The first-ever national guidance for NHS mental health trusts to ensure ways of improving services are learned from patients’ deaths is unveiled today.
The guidance, drawn up by the Royal College of Psychiatrists (RCPsych), focuses on patients with "severe mental illnesses such as bipolar disorder and anorexia".
The most serious examples of care failings in NHS mental health services are already intended to be dealt with under Serious Incident investigations.
However, concerns were raised over the handling of other patient deaths in 2015 after it emerged that in the case of one trust, Southern Health, more than 1,000 patients deaths had not been properly investigated.
A Care Review Tool and guidance on how to use it have now been drawn up by RCPscyh at the request of NHS England.
How does it work?
The Care Review Tool involves evaluations over two stages.
First, deaths are selected for screening to see whether they need to be reviewed more closely.
If one or more of four ‘red-flag’ scenarios are recorded on a form following a patient's death, it will prompt a further investigation.
Those four scenarios, which focus on patients likely to have severe mental illnesses like bipolar disorder or anorexia, are:
- where concerns have been raised about the patient’s care by their families, carers or staff
- where the patient has experienced psychosis or an eating disorder during their last episode of care
- where the patient was recently admitted to a psychiatric ward
- or where the patient was under the care of a crisis and home treatment team at the time of their death.
Secondly, if any of these four scenarios apply, then an experienced clinician at the trust, who was not involved in the patient’s care, is asked to go through their case notes and rate their care as either “excellent”, “good”, “adequate”, “poor” or “very poor” and include a written explanation of how they came to that conclusion within 60 days.
One of RCPsych’s research arms, the College Centre for Quality Improvement, has piloted the guidance at 11 mental health trusts and consulted with families and carers.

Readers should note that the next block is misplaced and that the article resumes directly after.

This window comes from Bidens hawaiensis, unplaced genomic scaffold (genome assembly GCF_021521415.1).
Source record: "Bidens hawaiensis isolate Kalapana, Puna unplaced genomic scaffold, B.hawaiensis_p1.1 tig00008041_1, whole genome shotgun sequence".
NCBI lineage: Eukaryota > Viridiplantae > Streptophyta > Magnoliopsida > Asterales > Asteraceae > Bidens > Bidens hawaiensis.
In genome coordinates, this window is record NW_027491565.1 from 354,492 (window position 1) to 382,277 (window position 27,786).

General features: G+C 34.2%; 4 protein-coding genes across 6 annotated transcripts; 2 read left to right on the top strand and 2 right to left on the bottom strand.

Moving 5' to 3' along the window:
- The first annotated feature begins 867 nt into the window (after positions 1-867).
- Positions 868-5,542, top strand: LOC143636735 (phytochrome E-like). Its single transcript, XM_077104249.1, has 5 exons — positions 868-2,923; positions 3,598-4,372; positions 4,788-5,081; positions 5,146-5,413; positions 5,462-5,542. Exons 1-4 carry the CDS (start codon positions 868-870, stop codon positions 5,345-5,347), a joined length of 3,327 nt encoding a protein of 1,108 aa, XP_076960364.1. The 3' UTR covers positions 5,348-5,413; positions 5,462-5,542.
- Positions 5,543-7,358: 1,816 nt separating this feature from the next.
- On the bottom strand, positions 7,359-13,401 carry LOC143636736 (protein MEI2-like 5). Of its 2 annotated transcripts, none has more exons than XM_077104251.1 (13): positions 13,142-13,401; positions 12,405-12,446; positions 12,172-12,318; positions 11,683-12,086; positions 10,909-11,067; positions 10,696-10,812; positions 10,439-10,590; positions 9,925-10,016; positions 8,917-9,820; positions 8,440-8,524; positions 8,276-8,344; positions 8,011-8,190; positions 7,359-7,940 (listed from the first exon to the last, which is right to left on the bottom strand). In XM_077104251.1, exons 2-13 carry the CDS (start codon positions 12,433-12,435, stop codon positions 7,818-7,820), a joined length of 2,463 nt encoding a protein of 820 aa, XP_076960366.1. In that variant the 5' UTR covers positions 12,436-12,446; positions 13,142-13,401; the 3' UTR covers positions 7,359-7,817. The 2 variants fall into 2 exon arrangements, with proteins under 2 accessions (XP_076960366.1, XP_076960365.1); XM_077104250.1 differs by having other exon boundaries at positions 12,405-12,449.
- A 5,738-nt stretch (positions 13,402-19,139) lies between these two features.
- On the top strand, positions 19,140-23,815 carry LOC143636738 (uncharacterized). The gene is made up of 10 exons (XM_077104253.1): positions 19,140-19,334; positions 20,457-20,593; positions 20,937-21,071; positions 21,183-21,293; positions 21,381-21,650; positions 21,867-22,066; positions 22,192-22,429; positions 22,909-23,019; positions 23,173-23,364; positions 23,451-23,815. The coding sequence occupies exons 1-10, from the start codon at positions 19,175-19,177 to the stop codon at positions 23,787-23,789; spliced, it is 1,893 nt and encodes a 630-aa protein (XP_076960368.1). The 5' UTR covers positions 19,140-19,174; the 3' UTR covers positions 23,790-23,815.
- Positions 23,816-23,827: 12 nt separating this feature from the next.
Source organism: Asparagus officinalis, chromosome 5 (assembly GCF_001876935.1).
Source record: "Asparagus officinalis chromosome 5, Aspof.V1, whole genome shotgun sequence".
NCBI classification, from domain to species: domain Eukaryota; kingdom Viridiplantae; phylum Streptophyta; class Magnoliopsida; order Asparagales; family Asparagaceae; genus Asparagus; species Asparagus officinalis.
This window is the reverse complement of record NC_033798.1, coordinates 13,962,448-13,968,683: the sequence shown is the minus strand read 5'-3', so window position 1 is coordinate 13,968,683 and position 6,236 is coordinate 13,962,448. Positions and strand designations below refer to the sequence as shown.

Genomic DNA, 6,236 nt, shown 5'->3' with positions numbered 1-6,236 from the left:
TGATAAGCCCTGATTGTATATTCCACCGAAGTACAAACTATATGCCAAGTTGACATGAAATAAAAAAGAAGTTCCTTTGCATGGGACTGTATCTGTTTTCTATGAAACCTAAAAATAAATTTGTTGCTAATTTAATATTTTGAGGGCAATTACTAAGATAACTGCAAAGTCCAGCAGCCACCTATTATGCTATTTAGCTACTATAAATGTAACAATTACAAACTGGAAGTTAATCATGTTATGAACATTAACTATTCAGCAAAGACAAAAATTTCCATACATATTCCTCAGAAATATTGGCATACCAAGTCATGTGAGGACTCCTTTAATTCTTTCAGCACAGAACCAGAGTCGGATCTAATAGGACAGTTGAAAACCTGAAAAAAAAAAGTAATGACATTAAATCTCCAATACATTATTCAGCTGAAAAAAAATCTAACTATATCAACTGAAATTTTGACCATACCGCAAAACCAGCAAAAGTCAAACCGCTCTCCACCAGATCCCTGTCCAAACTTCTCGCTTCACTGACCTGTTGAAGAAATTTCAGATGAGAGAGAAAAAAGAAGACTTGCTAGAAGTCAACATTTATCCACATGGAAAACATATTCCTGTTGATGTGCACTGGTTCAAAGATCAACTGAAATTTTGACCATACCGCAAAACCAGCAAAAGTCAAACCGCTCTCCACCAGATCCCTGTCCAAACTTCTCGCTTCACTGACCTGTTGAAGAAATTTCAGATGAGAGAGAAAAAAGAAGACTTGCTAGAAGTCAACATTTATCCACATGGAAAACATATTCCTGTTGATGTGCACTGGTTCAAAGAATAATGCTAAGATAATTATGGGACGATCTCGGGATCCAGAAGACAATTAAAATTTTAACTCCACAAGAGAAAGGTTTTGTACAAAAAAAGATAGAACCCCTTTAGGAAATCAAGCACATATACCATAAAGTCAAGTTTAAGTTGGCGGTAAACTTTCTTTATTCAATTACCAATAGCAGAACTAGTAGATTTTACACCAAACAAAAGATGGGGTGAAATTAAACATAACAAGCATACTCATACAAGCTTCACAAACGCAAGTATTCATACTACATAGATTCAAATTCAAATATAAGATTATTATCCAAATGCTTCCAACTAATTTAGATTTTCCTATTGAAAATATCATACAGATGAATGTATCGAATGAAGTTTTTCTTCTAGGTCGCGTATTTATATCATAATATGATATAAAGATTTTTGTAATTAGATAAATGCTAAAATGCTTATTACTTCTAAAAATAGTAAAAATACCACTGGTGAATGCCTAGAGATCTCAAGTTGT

One trust, Leeds and Yorkshire Partnership NHS Foundation Trust (LYPFT), reviewed the deaths of 20 dementia patients in care homes and found it was taking up to two weeks for its staff to visit the homes following reports of violent behaviour by residents.
The review process also identified an issue around dementia patients being discharged from hospital who were on anti-psychotic drugs but not under the care of a psychiatrist.
"I was really impressed with how using the guidance identified potential issues with how we look after our patients," said Professor Wendy Burn, RCPsych President and an old-age psychiatrist at LYPFT.
"It highlighted areas where we could improve the care we give."
"These issues may not have been flagged up otherwise. There is potential for learning to be shared on a national basis which would be a big step forward."
Dr Panchu Xavier, associate medical director – learning reviews at Mersey Care NHS Foundation Trust, said: "The College’s guidance has been extremely effective. We found that the red-flag system highlighted all the most pressing cases and is saving us hundreds of hours of staff time."
The guidance, which can also be used to inform how trusts respond to patients and carers about concerns they’ve raised about their loved ones’ care, is not mandatory. NHS England provided £35,000 to fund the work.
Dr Adrian James has been closely involved in the year-long development of the resources.
"Around 2.5 million people are in contact with secondary mental health, learning disabilities and autism services each year and the deaths of many patients will be unconnected to the care they received," said Dr James, the College Registrar.
"But it is crucial that ways of improving services are learned from patients’ deaths. Our guidance offers those services a great opportunity to do exactly that."
"The Royal College of Physicians has drawn up a similar process for general hospitals and we’d really like to see funding given to roll out training in how our guidance can best be used at mental health trusts across the country and to flag up and spread learning from it both locally and nationally.
Minister for Care Caroline Dinenage said: "Each preventable death is a tragedy and we must learn from every one."
"This new guidance will equip trusts with the tools to more quickly identify areas of improvement, provide more support for families and implement changes to better care for people with severe mental health conditions."
"It represents another significant step forward in improving safety for patients across the country and safeguarding the most vulnerable in their time of need."
- See also: Suicide risk assessments have 'no predictive value'
- See also: Police to be required to wear body cameras in mental health settings